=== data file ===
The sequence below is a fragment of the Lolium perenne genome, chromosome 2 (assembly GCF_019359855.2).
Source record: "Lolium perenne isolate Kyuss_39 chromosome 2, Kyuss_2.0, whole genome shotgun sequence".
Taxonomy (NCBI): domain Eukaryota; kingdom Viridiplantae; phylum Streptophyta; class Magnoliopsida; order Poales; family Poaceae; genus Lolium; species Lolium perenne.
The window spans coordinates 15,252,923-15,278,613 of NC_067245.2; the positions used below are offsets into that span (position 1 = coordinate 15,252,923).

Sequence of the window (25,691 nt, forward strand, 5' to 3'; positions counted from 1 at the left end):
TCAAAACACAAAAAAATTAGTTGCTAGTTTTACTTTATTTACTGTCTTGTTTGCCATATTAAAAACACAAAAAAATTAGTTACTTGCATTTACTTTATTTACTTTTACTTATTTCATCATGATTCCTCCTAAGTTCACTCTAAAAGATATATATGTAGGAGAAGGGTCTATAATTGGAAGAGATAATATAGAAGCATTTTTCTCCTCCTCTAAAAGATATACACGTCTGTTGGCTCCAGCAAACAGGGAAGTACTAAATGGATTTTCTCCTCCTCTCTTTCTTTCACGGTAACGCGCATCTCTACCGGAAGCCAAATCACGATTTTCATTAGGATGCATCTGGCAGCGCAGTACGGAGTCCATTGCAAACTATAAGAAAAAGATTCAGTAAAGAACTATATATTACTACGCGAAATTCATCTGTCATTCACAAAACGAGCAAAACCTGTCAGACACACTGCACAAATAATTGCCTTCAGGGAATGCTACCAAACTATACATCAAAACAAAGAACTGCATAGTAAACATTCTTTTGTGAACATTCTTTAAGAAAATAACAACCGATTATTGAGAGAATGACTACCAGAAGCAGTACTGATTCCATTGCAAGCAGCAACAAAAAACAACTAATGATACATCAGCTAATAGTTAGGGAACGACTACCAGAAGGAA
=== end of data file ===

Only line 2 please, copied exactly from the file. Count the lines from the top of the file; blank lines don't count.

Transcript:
Source record: "Lolium perenne isolate Kyuss_39 chromosome 2, Kyuss_2.0, whole genome shotgun sequence".